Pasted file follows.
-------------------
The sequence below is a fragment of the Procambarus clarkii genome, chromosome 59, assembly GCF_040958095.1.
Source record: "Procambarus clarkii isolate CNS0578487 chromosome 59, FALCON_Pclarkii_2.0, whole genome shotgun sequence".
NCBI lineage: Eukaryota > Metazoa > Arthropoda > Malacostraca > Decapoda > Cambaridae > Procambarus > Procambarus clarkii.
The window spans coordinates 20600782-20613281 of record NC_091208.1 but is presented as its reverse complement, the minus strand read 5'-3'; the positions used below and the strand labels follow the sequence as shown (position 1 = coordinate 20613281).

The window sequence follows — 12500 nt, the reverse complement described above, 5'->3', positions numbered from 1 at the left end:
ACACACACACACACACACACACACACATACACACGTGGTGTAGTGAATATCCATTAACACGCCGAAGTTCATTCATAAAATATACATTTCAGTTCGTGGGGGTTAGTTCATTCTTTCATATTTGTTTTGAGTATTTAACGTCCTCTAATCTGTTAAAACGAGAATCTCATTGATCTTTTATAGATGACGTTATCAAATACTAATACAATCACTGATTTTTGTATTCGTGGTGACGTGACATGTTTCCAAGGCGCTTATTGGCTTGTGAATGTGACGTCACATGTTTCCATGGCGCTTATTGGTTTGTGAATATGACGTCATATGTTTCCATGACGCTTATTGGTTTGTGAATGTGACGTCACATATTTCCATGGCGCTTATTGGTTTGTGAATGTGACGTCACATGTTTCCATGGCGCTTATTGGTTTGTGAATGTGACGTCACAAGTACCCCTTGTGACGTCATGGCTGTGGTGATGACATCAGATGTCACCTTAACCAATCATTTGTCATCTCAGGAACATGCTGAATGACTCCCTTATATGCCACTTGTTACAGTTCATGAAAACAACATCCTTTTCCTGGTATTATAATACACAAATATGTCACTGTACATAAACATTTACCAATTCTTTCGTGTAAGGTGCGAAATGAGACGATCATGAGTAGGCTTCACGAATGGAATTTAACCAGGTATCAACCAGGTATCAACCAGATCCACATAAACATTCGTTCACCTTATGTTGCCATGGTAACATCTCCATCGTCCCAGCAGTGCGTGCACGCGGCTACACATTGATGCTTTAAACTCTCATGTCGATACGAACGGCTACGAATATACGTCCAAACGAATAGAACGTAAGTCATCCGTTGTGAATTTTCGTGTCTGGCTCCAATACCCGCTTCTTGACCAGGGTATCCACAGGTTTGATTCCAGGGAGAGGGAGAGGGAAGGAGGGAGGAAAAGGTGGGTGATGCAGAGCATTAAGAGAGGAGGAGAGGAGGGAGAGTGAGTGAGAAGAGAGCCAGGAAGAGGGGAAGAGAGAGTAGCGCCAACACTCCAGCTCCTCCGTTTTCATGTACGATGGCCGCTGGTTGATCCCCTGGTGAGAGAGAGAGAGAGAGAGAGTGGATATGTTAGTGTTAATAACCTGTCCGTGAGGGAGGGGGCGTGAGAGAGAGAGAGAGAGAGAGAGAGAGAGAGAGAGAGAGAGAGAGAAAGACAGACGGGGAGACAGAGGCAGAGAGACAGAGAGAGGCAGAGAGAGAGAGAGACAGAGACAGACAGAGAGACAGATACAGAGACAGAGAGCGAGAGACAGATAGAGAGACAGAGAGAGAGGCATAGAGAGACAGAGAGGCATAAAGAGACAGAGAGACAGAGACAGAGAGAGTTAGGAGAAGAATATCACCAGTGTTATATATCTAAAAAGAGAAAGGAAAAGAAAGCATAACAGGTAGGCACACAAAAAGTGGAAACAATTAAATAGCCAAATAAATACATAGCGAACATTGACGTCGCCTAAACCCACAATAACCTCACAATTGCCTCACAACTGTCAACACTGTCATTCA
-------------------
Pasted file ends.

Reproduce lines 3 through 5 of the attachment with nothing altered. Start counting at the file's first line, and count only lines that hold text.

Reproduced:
NCBI lineage: Eukaryota > Metazoa > Arthropoda > Malacostraca > Decapoda > Cambaridae > Procambarus > Procambarus clarkii.
The window spans coordinates 20600782-20613281 of record NC_091208.1 but is presented as its reverse complement, the minus strand read 5'-3'; the positions used below and the strand labels follow the sequence as shown (position 1 = coordinate 20613281).

The window sequence follows — 12500 nt, the reverse complement described above, 5'->3', positions numbered from 1 at the left end: